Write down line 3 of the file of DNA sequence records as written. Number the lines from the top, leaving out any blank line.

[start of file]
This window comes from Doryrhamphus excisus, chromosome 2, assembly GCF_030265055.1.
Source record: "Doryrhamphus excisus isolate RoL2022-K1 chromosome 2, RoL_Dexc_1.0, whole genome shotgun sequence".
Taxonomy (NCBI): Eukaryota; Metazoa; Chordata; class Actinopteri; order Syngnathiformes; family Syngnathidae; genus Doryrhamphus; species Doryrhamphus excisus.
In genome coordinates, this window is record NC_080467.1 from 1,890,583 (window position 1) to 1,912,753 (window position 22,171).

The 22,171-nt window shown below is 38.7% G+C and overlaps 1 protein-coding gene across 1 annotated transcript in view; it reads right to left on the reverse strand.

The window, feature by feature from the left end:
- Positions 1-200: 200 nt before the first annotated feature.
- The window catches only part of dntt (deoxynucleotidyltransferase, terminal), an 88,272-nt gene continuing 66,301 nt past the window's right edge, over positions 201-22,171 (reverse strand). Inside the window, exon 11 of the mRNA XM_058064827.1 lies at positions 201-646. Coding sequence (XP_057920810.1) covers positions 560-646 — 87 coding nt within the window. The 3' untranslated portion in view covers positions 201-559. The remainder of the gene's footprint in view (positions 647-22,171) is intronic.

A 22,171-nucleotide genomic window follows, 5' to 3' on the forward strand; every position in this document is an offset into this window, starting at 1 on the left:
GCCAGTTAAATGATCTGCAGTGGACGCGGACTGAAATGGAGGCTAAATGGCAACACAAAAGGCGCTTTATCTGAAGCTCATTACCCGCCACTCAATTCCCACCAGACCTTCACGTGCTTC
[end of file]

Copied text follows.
Taxonomy (NCBI): Eukaryota; Metazoa; Chordata; class Actinopteri; order Syngnathiformes; family Syngnathidae; genus Doryrhamphus; species Doryrhamphus excisus.